Since November 2015, DLA Piper and Lawyers on Demand (LOD) have joined forces to develop an innovative collaboration model in the United Kingdom.
LOD was launched in 2007 by Simon Harper, partner at the law firm Berwin Leighton Pasner (BLP) and Jonathan Brenner, human resources director at that time. In 2012 BLP spun off the firm’s Lawyers on Demand service retaining an 80 percent stake.
LOD provides freelance lawyers who work with clients for assignments or projects. Lawyers have access to the know-how, support and training of BLP. Many lawyers of Big Law firms are drawn by this new model due to its flexibility. In fact, many are former DLA Piper alumni, which might explain, in the view of Mark Cohen, the firm`s collaboration and its choice to externalize this service.
DLA Piper retains the services of LOD’s freelance lawyers on demand. The firm benefits from offering an enhanced service to clients, reducing costs and improving its efficiency.
On the other hand, LOD announced last February its merger with AdventBalance, Australia’s leading flexible legal service provider, creating one of the world’s largest New Law businesses and representing the first cross-continent merger of its type.
The new business, to be called LOD, will still have BLP as a shareholder, but will operate independently. The combined business will have offices in London, Hong Kong, Sydney, Singapore, Brisbane, Melbourne and Perth, over 600 lawyers and a client base comprising over 500 companies and firms. Among the benefits cited are the ability to offer more opportunities for lawyers, an integrated and global service for clients, the possibility to take on more complex projects and the development of a global platform to accelerate growth and further expand internationally.
In line with the recent merger, DLA Piper and LOD have announced this April the extension of this new hybrid collaboration model to Australia –after only 5 months after their initial arrangement–, proof of the success of the partnership and a response to client demand. In this regard, when announcing the merger, Simon Harper commented that time has proved that happy lawyers means happy clients and that AdventBalance has exactly the same approach.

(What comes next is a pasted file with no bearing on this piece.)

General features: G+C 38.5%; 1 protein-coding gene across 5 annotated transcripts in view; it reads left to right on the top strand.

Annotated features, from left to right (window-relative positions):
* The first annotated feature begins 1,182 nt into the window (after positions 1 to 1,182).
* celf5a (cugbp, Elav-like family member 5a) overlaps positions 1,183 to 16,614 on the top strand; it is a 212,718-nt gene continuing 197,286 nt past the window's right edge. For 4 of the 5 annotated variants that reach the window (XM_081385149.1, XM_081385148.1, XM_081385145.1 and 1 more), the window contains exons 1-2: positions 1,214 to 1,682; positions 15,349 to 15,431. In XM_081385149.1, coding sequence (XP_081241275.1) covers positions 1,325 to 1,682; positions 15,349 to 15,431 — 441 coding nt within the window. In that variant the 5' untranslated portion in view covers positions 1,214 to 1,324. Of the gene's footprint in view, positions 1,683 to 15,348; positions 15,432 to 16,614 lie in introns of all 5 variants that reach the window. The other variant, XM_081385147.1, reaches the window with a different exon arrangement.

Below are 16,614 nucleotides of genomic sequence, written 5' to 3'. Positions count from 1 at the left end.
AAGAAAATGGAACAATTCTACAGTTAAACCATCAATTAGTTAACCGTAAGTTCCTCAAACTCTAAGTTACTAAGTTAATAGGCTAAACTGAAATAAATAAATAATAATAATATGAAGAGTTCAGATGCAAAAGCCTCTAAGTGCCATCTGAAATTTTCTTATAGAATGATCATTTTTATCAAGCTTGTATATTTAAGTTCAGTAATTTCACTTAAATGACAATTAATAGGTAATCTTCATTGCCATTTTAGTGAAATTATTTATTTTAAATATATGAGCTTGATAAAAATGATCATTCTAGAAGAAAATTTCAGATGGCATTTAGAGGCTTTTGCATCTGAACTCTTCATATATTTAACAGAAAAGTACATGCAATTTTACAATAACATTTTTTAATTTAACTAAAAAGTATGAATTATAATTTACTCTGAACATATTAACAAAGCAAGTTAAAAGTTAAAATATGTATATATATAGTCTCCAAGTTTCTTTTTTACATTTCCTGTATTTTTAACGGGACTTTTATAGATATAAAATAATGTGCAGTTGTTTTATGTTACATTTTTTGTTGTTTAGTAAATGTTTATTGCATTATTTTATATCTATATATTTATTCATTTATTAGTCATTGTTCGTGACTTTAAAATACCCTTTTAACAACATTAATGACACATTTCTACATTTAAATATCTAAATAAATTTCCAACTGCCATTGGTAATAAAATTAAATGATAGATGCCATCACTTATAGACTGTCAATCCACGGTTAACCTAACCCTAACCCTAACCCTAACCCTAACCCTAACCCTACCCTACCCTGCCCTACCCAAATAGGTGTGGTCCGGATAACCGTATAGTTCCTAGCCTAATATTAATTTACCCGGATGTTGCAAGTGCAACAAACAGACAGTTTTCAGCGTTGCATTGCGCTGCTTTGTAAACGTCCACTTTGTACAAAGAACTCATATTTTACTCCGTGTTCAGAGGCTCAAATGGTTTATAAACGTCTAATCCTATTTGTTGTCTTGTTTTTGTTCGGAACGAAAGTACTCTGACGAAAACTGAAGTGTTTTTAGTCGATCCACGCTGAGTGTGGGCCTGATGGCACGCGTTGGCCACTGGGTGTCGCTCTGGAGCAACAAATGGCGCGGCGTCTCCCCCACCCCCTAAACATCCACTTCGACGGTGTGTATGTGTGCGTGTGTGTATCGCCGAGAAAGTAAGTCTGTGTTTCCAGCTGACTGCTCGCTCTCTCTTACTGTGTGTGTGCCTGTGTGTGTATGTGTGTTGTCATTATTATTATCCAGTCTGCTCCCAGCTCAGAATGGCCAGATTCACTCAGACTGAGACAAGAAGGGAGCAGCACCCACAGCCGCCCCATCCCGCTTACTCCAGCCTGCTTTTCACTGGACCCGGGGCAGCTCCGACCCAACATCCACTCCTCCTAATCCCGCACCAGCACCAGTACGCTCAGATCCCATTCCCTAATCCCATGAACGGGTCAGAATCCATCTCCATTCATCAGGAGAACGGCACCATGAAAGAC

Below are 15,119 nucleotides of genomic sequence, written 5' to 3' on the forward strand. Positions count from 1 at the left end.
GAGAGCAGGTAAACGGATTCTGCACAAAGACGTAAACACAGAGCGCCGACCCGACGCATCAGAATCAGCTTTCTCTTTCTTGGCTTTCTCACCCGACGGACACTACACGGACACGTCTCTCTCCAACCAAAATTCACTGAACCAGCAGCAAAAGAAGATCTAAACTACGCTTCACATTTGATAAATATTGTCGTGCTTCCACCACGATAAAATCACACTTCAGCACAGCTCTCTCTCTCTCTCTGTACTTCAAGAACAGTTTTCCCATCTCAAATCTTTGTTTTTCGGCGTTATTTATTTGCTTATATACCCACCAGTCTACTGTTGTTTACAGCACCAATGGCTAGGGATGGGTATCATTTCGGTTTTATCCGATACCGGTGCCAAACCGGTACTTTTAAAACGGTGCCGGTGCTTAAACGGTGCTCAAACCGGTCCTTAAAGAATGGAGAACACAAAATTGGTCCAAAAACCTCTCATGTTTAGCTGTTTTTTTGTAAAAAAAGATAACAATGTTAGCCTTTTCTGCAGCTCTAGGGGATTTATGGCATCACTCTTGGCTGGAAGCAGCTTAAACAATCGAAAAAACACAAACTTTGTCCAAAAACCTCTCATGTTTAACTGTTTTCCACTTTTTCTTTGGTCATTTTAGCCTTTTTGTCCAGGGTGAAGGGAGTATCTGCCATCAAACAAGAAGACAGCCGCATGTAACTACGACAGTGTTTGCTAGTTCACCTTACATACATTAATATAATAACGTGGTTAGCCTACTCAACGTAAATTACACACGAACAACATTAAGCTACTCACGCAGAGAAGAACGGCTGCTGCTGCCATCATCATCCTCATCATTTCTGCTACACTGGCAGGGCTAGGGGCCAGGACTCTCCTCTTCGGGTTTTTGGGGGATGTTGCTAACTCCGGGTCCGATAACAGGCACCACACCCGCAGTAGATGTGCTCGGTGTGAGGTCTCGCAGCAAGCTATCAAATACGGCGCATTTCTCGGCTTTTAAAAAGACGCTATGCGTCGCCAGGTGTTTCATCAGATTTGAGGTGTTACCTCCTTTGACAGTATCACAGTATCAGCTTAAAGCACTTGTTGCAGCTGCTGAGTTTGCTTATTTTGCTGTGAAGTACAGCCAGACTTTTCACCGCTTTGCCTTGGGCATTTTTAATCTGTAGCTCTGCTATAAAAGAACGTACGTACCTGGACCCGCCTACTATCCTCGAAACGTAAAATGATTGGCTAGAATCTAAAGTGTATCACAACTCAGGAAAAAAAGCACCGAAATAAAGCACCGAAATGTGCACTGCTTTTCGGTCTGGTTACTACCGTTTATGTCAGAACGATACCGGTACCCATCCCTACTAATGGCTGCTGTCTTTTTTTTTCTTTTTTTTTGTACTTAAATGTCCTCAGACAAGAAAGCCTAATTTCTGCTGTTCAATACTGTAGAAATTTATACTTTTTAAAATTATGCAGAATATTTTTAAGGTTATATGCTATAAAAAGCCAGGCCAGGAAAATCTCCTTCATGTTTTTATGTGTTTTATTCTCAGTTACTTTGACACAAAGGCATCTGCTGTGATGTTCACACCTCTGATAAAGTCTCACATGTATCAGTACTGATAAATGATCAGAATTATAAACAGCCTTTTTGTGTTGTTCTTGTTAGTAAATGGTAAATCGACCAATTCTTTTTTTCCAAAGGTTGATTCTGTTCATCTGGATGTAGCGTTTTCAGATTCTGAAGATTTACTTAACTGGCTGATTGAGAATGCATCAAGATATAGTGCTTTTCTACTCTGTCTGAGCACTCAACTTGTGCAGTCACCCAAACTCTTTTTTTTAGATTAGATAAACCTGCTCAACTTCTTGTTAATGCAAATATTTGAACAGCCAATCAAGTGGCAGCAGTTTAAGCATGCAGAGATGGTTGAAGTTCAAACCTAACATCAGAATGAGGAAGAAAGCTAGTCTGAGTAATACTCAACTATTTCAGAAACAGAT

Post-merger, the business will support DLA Piper through its platform of lawyers, knowhow and technology. In addition, the new agreement also underlines DLA Piper’s commitment to retaining talent through the provision of a wider range of career choices for both staff and alumni.
The great growth of firms such as Axiom, LOD or AdventBalance in recent years proofs the success of this flexible service delivery model in the legal industry, both for clients and for lawyers. We will certainly see the expansion of this model across the globe in the years to come.
In addition to this model, there are a host of new players in the market offering a varied range of services –such as cybersecurity, contract management and data management services, amongst others– that are also experiencing significant growth.
In an increasingly competitive and demanding market, law firms are increasingly aware that there are more efficient ways of providing legal services and that by collaborating with these new providers they can improve service delivery to clients and their competitiveness in the market.
The arrangement between DLA Piper and LOD is a recent example of success of the collaboration between one of the main law firms in the world and a legal services provider that has experienced great growth in recent years.
In the coming years we will see various collaboration models between law firms and new providers –what could be called “legal symbiosis” –, which may result, in some cases, in mergers and acquisitions and, in others, in non-exclusive partnerships.
The symbiotic relationship is widely present in nature and takes place when two organisms of different species benefit from each other to such a degree that they can even mutually depend to survive. The image of this article represents the symbiosis between crocodiles and butterflies. This latter suck in the parasites that lie in the eyes and lids of crocodiles, preventing infections. On the other hand, butterflies drink crocodile tears to obtain the necessary salt for the production of eggs.
Similarly, I believe that traditional firms and new legal services providers shall identify forms of mutual collaboration in the future, in such a way that both profit from their respective differences –a kind of “legal symbiosis”–, even depending upon one another to survive in a highly competitive industry.